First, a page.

The Weather Front On-Line
On the Plains, wind-blown snow is blanketing western North Dakota and environs, disrupting travel and increasing livestock stress. Rain is falling farther east, in the Red River Valley of the North. In contrast, mild, breezy weather prevails on the central and southern Plains, where pockets of unfavorable dryness persist.
In the South, showers and thunderstorms stretch from the middle Mississippi Valley to the western Gulf Coast region. The rain is providing much-needed moisture for pastures and winter grains, but extraordinarily dry conditions persist across much of the Southeast.
On the Plains, a low-pressure system crossing Kansas is producing beneficial showers. Some of the most significant rain is falling across the central Plains. On November 20, more than one-sixth (18%) of the winter wheat in Texas was rated very poor to poor, along with 14% in Colorado.
On the Plains, temperatures have rebounded to above-normal levels. The warmest weather, relative to normal, is occurring on the High Plains, where cloudiness is increasing in advance of an approaching storm system. Pockets of drought, especially on the central High Plains, are hampering winter wheat establishment.
On the Plains, wind-blown snow stretches northeastward from Nebraska, benefiting winter wheat but causing travel disruptions and increasing livestock stress. Colder air is sweeping across the region, while unfavorably dry conditions on the central High Plains continue to hamper winter wheat establishment.
On the Plains, cloudiness is increasing in conjunction with a developing storm system, and a few rain showers are overspreading Montana. Farther south, pockets of unfavorable dryness are hampering winter wheat establishment—especially on the central High Plains. In western Kansas, topsoil moisture ranged from 55 to 71% very short to short on November 13, according to USDA.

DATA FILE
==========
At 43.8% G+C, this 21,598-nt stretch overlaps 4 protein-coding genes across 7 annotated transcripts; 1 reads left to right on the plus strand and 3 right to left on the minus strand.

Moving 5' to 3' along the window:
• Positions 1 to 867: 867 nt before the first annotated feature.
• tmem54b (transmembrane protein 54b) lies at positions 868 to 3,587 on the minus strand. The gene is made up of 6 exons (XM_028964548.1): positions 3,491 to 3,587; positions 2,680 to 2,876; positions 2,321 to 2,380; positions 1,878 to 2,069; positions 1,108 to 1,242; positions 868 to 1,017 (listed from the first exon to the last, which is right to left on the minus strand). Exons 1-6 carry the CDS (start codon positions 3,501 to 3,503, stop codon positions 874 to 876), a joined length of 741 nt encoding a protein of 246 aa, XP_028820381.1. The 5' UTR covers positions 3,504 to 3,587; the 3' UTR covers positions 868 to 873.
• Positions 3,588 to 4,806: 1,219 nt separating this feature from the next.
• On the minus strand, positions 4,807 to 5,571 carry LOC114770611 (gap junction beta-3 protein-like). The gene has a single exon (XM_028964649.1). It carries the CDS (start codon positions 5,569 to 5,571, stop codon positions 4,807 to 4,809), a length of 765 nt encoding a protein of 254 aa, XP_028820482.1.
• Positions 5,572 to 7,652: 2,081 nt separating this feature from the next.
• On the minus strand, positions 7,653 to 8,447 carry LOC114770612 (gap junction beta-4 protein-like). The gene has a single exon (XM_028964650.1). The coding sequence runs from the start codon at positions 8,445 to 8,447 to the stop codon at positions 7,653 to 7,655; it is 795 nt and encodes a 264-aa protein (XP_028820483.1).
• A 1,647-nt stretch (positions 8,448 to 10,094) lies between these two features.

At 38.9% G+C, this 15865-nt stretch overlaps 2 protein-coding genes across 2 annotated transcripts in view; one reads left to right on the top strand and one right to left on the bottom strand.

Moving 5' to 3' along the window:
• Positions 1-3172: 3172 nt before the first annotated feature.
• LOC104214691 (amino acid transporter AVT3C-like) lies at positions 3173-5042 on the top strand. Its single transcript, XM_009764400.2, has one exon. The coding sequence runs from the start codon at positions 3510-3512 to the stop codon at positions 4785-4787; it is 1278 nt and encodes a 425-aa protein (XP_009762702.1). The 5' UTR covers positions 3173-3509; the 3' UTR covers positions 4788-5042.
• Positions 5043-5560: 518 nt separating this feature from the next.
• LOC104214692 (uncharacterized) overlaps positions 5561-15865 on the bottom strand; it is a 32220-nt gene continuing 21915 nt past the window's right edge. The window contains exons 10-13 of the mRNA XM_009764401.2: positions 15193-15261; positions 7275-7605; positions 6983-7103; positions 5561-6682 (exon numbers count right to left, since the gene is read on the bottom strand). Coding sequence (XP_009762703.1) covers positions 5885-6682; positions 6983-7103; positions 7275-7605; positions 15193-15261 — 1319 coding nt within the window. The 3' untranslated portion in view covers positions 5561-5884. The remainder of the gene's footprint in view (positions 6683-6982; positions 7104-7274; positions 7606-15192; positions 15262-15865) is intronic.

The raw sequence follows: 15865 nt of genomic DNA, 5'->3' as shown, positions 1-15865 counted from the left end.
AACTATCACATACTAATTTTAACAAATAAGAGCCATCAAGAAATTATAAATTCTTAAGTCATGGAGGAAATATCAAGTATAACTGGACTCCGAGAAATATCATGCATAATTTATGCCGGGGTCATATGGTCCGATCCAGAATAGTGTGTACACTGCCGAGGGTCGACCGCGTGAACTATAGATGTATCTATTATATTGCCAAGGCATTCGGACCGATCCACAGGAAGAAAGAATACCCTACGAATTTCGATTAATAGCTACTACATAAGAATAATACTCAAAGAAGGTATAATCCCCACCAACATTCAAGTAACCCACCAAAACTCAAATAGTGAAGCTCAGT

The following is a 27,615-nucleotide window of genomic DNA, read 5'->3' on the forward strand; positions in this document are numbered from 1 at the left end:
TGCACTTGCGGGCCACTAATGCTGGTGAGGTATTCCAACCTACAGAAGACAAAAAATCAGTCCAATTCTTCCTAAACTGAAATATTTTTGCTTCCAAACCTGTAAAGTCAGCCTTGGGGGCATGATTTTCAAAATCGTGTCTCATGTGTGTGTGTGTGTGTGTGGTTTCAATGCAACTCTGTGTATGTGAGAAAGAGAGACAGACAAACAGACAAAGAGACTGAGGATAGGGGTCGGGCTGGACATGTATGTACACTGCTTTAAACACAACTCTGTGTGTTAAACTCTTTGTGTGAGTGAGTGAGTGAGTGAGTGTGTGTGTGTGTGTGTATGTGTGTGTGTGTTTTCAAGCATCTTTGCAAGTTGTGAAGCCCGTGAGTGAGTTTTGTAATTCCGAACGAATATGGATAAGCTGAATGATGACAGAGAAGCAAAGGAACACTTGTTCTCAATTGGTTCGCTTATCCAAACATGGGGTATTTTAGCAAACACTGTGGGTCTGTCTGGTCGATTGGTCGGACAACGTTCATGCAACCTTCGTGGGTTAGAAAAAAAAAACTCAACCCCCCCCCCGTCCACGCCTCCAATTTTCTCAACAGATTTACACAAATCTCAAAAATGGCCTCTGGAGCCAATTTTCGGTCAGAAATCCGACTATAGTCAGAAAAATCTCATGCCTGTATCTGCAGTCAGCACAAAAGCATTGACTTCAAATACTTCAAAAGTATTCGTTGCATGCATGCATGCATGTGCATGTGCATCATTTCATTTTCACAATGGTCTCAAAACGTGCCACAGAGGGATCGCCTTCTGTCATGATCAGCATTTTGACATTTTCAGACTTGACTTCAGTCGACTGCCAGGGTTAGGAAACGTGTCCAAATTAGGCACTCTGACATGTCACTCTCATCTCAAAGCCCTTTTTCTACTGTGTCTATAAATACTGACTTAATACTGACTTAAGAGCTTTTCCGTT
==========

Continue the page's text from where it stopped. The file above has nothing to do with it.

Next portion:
On the Plains, mild, dry weather continues to promote winter wheat growth—except in areas with soil moisture shortages—and autumn fieldwork. On November 13, topsoil moisture was rated at least one-half very short to short in Colorado (64%), Wyoming (53%), and Nebraska (52%).
On the Plains, dry weather and unusually high temperatures for this time of year favor summer crop harvesting and winter wheat development, except where dryness is causing uneven wheat emergence and establishment. Some of the driest conditions exist across the central High Plains.
On the Plains, a few rain showers linger across western and southern Texas. Other areas are experiencing dry weather and record-setting warmth. Thursday’s high temperatures should top 70º as far north as southern South Dakota. The late-season warmth favors winter wheat growth, except in areas where soil moisture is lacking.
Across the Corn Belt, dry weather favors final corn and soybean harvest efforts, especially in the upper Midwest. Temperatures vary from much-above-normal levels in the upper Midwest to near normal in the Ohio Valley. On November 6, the soybean harvest was at least 90% complete in all Midwestern States except Michigan (77% complete) and Missouri (86%).